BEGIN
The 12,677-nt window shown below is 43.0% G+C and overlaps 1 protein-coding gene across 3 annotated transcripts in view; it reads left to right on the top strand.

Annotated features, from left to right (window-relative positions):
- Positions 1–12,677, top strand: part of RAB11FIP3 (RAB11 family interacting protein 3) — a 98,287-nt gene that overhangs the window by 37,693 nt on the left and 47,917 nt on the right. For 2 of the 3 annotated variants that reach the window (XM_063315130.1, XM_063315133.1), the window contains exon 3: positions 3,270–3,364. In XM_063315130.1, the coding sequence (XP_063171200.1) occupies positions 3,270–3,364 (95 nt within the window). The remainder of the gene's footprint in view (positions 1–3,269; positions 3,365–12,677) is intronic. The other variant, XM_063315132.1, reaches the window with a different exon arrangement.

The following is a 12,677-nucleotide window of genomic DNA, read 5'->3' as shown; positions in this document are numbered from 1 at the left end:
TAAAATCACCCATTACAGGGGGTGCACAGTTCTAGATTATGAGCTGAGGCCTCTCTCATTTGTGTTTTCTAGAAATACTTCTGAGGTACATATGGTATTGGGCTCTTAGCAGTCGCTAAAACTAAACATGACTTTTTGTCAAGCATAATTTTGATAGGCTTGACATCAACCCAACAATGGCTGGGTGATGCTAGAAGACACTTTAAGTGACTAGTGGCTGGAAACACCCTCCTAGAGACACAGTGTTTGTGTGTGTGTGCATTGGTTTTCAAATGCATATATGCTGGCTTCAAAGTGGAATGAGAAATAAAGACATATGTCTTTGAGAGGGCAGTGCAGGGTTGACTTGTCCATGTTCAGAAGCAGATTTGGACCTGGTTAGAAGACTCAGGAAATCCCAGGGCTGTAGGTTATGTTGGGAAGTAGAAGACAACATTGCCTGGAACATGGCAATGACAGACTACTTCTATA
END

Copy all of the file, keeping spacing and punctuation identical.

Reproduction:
The 12,677-nt window shown below is 43.0% G+C and overlaps 1 protein-coding gene across 3 annotated transcripts in view; it reads left to right on the top strand.

Annotated features, from left to right (window-relative positions):
- Positions 1–12,677, top strand: part of RAB11FIP3 (RAB11 family interacting protein 3) — a 98,287-nt gene that overhangs the window by 37,693 nt on the left and 47,917 nt on the right. For 2 of the 3 annotated variants that reach the window (XM_063315130.1, XM_063315133.1), the window contains exon 3: positions 3,270–3,364. In XM_063315130.1, the coding sequence (XP_063171200.1) occupies positions 3,270–3,364 (95 nt within the window). The remainder of the gene's footprint in view (positions 1–3,269; positions 3,365–12,677) is intronic. The other variant, XM_063315132.1, reaches the window with a different exon arrangement.

The following is a 12,677-nucleotide window of genomic DNA, read 5'->3' as shown; positions in this document are numbered from 1 at the left end:
TAAAATCACCCATTACAGGGGGTGCACAGTTCTAGATTATGAGCTGAGGCCTCTCTCATTTGTGTTTTCTAGAAATACTTCTGAGGTACATATGGTATTGGGCTCTTAGCAGTCGCTAAAACTAAACATGACTTTTTGTCAAGCATAATTTTGATAGGCTTGACATCAACCCAACAATGGCTGGGTGATGCTAGAAGACACTTTAAGTGACTAGTGGCTGGAAACACCCTCCTAGAGACACAGTGTTTGTGTGTGTGTGCATTGGTTTTCAAATGCATATATGCTGGCTTCAAAGTGGAATGAGAAATAAAGACATATGTCTTTGAGAGGGCAGTGCAGGGTTGACTTGTCCATGTTCAGAAGCAGATTTGGACCTGGTTAGAAGACTCAGGAAATCCCAGGGCTGTAGGTTATGTTGGGAAGTAGAAGACAACATTGCCTGGAACATGGCAATGACAGACTACTTCTATA